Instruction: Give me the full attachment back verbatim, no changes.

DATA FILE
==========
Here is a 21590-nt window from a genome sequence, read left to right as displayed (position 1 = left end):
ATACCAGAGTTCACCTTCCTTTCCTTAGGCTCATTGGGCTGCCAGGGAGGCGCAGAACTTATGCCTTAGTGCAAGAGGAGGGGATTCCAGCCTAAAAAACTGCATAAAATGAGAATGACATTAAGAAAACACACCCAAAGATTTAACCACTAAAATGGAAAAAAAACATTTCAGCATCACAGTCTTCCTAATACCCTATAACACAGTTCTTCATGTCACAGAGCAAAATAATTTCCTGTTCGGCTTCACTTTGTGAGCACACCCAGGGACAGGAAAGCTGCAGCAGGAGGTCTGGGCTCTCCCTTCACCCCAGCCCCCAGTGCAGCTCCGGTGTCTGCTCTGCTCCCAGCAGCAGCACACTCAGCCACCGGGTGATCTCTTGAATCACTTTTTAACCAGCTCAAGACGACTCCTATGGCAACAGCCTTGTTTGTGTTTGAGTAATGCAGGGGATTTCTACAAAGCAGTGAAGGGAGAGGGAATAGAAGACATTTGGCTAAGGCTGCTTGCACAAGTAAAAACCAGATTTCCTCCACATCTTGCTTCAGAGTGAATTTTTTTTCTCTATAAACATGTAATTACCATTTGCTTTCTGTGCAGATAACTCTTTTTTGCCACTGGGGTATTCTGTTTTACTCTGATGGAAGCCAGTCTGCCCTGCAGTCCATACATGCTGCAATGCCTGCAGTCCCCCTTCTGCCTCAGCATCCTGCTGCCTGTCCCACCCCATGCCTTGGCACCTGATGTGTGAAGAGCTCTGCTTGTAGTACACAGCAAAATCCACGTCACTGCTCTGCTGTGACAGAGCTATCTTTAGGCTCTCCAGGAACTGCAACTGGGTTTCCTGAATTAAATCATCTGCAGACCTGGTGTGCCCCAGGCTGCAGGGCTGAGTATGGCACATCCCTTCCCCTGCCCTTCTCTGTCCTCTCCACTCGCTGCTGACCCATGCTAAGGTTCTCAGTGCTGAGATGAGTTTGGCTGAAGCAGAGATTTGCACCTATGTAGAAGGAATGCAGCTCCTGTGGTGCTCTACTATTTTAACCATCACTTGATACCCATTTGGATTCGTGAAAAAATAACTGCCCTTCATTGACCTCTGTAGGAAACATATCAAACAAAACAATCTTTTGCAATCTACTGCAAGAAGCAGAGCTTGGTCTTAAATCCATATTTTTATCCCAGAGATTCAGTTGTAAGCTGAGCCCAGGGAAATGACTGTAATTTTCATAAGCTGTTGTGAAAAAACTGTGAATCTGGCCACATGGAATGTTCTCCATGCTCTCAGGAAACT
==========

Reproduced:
Here is a 21590-nt window from a genome sequence, read left to right as displayed (position 1 = left end):
ATACCAGAGTTCACCTTCCTTTCCTTAGGCTCATTGGGCTGCCAGGGAGGCGCAGAACTTATGCCTTAGTGCAAGAGGAGGGGATTCCAGCCTAAAAAACTGCATAAAATGAGAATGACATTAAGAAAACACACCCAAAGATTTAACCACTAAAATGGAAAAAAAACATTTCAGCATCACAGTCTTCCTAATACCCTATAACACAGTTCTTCATGTCACAGAGCAAAATAATTTCCTGTTCGGCTTCACTTTGTGAGCACACCCAGGGACAGGAAAGCTGCAGCAGGAGGTCTGGGCTCTCCCTTCACCCCAGCCCCCAGTGCAGCTCCGGTGTCTGCTCTGCTCCCAGCAGCAGCACACTCAGCCACCGGGTGATCTCTTGAATCACTTTTTAACCAGCTCAAGACGACTCCTATGGCAACAGCCTTGTTTGTGTTTGAGTAATGCAGGGGATTTCTACAAAGCAGTGAAGGGAGAGGGAATAGAAGACATTTGGCTAAGGCTGCTTGCACAAGTAAAAACCAGATTTCCTCCACATCTTGCTTCAGAGTGAATTTTTTTTCTCTATAAACATGTAATTACCATTTGCTTTCTGTGCAGATAACTCTTTTTTGCCACTGGGGTATTCTGTTTTACTCTGATGGAAGCCAGTCTGCCCTGCAGTCCATACATGCTGCAATGCCTGCAGTCCCCCTTCTGCCTCAGCATCCTGCTGCCTGTCCCACCCCATGCCTTGGCACCTGATGTGTGAAGAGCTCTGCTTGTAGTACACAGCAAAATCCACGTCACTGCTCTGCTGTGACAGAGCTATCTTTAGGCTCTCCAGGAACTGCAACTGGGTTTCCTGAATTAAATCATCTGCAGACCTGGTGTGCCCCAGGCTGCAGGGCTGAGTATGGCACATCCCTTCCCCTGCCCTTCTCTGTCCTCTCCACTCGCTGCTGACCCATGCTAAGGTTCTCAGTGCTGAGATGAGTTTGGCTGAAGCAGAGATTTGCACCTATGTAGAAGGAATGCAGCTCCTGTGGTGCTCTACTATTTTAACCATCACTTGATACCCATTTGGATTCGTGAAAAAATAACTGCCCTTCATTGACCTCTGTAGGAAACATATCAAACAAAACAATCTTTTGCAATCTACTGCAAGAAGCAGAGCTTGGTCTTAAATCCATATTTTTATCCCAGAGATTCAGTTGTAAGCTGAGCCCAGGGAAATGACTGTAATTTTCATAAGCTGTTGTGAAAAAACTGTGAATCTGGCCACATGGAATGTTCTCCATGCTCTCAGGAAACT